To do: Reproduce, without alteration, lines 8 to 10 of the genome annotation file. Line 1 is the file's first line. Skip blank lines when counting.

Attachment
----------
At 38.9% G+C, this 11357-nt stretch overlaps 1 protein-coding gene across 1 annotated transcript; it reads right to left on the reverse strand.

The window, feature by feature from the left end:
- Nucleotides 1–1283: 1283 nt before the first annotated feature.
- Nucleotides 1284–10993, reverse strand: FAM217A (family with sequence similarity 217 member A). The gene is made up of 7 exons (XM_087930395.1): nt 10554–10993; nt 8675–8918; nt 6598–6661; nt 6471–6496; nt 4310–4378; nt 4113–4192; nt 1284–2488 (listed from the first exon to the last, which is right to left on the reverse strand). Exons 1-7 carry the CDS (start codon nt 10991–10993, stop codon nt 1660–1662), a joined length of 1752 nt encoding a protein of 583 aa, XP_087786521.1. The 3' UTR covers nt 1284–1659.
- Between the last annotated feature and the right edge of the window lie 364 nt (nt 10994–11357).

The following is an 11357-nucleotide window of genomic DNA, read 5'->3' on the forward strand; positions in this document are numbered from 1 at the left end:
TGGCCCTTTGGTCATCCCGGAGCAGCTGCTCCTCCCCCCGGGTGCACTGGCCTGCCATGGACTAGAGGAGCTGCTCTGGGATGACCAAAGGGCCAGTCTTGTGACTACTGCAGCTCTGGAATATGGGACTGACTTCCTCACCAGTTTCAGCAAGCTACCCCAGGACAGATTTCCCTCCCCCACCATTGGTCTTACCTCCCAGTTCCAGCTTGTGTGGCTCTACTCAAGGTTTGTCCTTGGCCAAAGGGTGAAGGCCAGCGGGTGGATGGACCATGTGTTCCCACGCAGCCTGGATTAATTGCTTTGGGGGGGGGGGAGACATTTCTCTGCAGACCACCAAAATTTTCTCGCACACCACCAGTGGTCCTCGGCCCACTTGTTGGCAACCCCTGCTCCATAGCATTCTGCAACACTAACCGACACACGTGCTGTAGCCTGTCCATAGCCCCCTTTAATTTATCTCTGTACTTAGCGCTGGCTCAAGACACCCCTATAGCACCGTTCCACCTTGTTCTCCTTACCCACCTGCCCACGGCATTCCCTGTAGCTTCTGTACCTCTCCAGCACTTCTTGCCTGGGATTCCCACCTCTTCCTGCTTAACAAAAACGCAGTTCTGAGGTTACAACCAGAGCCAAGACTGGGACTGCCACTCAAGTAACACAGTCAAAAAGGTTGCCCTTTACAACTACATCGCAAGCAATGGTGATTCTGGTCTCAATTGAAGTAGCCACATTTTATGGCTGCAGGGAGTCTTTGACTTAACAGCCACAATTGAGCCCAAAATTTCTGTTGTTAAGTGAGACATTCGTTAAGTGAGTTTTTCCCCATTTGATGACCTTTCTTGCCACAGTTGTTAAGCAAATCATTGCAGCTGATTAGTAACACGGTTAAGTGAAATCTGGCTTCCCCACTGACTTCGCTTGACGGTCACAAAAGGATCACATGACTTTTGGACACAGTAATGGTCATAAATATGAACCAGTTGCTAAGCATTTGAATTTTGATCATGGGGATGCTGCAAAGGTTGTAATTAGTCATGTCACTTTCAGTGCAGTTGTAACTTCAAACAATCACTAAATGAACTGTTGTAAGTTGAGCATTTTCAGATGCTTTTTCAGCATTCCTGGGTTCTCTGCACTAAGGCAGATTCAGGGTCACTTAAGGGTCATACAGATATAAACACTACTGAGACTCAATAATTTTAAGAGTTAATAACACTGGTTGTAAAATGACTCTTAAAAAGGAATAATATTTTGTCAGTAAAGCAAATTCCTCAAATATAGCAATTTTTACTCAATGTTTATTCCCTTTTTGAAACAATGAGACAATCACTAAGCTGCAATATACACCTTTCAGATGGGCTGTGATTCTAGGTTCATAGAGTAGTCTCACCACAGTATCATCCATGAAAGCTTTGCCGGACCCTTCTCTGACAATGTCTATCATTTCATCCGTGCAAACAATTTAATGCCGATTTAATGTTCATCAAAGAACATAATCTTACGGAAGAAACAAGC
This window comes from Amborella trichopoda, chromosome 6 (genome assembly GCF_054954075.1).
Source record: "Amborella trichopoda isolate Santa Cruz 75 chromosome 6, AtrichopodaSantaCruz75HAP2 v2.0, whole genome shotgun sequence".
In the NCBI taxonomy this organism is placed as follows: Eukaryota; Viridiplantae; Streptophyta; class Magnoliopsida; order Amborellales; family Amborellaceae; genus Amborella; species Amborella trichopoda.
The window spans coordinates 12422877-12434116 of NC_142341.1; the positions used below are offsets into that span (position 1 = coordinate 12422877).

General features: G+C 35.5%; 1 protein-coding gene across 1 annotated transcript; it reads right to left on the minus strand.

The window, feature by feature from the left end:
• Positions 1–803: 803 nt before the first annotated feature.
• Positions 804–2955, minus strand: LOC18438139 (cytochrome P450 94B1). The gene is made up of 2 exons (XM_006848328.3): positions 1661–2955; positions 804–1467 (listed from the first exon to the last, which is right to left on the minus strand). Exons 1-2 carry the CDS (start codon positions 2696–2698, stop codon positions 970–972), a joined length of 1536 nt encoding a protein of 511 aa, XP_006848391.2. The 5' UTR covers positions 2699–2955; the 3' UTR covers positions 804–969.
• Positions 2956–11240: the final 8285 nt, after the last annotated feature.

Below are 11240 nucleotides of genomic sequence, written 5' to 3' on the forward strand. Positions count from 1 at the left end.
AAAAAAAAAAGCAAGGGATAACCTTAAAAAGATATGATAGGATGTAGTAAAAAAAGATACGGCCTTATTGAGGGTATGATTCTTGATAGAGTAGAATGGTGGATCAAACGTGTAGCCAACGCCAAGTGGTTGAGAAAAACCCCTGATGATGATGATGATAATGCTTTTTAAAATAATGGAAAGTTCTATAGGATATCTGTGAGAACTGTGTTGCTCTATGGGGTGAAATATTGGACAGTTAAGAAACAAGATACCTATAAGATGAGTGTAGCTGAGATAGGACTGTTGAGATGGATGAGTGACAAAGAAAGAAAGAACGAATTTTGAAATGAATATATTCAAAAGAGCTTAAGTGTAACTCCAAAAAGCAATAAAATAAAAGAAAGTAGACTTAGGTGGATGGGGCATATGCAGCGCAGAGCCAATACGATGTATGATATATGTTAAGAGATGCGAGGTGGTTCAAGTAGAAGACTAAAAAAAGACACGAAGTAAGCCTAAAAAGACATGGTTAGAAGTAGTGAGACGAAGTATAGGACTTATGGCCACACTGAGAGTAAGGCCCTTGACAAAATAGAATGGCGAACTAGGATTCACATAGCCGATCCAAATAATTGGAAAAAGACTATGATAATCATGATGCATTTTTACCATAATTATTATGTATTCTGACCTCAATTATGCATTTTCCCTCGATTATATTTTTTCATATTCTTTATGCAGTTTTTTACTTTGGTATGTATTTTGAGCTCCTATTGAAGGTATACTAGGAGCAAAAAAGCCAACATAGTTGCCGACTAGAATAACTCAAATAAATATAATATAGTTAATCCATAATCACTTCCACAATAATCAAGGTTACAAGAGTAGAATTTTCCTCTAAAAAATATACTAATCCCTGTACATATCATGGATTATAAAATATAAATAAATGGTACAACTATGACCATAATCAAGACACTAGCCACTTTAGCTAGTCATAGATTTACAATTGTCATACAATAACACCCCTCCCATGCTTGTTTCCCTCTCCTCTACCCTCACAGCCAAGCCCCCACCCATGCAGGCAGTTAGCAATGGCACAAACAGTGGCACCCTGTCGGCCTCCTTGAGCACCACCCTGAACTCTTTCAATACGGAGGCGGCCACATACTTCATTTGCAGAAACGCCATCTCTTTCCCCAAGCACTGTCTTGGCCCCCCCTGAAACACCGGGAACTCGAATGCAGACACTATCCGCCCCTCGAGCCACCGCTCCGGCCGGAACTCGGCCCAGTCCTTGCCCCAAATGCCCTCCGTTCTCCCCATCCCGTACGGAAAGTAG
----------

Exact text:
This window comes from Amborella trichopoda, chromosome 6 (genome assembly GCF_054954075.1).
Source record: "Amborella trichopoda isolate Santa Cruz 75 chromosome 6, AtrichopodaSantaCruz75HAP2 v2.0, whole genome shotgun sequence".
In the NCBI taxonomy this organism is placed as follows: Eukaryota; Viridiplantae; Streptophyta; class Magnoliopsida; order Amborellales; family Amborellaceae; genus Amborella; species Amborella trichopoda.